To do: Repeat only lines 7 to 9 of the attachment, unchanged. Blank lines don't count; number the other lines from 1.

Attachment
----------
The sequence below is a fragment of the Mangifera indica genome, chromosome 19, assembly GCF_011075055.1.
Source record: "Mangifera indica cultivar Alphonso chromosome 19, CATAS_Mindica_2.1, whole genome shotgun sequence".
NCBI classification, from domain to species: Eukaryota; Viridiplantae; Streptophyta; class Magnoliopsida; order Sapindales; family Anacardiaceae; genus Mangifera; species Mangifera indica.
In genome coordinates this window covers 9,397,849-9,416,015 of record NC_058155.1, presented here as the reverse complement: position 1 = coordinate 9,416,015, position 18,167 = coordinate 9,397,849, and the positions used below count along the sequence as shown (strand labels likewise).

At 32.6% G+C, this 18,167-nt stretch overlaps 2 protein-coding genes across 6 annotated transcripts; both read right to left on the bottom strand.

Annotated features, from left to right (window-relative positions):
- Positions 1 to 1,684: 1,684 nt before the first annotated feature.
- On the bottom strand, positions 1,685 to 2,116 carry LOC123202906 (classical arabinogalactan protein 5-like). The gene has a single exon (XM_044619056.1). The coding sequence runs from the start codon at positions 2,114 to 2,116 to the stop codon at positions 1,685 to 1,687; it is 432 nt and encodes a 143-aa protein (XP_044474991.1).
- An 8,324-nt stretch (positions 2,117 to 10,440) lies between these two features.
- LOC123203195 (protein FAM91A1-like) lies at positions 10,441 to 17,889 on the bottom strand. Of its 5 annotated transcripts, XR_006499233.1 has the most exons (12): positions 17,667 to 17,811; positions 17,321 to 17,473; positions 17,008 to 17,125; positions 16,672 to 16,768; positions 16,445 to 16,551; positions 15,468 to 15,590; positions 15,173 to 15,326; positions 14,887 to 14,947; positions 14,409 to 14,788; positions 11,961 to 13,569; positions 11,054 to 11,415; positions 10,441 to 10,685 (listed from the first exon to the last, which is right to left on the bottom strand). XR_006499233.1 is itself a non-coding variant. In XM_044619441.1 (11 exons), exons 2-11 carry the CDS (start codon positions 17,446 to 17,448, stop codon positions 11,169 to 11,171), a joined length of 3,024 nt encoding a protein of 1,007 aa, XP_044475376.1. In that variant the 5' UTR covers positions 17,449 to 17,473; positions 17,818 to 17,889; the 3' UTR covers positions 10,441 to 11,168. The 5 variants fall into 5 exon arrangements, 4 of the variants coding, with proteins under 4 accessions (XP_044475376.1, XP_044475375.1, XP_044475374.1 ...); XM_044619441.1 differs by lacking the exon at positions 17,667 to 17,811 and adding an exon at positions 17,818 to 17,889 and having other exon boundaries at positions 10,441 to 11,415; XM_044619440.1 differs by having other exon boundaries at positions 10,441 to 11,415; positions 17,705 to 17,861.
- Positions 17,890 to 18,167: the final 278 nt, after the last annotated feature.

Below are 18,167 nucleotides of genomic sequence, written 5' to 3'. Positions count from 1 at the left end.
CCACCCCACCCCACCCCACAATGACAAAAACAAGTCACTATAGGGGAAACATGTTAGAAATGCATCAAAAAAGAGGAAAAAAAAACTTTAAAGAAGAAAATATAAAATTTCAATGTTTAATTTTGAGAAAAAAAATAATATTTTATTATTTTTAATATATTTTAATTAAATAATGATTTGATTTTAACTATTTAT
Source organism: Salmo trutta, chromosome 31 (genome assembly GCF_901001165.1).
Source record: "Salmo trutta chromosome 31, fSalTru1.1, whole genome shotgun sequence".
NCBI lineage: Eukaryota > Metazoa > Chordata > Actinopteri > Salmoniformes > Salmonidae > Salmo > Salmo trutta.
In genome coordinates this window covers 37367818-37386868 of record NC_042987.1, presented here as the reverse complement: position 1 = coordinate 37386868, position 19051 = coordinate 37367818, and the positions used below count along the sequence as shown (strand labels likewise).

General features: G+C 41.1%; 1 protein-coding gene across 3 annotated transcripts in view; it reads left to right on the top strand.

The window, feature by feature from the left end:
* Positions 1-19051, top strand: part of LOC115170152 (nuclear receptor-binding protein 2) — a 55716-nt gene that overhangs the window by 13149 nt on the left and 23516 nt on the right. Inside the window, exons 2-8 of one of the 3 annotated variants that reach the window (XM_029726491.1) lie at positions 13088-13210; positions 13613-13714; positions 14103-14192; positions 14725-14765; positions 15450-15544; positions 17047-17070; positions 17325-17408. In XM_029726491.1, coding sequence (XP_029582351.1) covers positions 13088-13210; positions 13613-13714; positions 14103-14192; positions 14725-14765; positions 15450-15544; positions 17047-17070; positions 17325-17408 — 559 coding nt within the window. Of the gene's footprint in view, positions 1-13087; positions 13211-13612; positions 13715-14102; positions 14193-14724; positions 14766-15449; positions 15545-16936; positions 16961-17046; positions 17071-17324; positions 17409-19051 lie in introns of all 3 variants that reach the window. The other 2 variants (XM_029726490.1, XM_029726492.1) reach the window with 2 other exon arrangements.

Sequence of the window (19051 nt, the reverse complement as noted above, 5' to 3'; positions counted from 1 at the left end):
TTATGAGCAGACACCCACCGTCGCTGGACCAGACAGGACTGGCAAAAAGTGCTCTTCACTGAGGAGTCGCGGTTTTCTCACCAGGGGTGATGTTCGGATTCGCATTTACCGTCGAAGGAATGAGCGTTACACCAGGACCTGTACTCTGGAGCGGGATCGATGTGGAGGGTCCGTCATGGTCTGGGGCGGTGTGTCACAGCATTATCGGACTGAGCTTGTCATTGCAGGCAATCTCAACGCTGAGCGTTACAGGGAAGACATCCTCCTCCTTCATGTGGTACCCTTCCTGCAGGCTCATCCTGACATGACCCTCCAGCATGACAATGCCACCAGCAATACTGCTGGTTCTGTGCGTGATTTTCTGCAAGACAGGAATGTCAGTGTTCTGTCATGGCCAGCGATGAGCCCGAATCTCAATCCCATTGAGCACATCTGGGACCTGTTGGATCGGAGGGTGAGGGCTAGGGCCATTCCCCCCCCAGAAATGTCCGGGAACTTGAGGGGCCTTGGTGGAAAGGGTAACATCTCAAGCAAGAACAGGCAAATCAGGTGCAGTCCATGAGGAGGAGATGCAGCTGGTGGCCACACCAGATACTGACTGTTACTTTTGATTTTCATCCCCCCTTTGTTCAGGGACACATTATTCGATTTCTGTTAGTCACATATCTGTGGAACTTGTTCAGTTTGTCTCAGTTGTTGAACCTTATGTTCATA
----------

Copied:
- Positions 1 to 1,684: 1,684 nt before the first annotated feature.
- On the bottom strand, positions 1,685 to 2,116 carry LOC123202906 (classical arabinogalactan protein 5-like). The gene has a single exon (XM_044619056.1). The coding sequence runs from the start codon at positions 2,114 to 2,116 to the stop codon at positions 1,685 to 1,687; it is 432 nt and encodes a 143-aa protein (XP_044474991.1).
- An 8,324-nt stretch (positions 2,117 to 10,440) lies between these two features.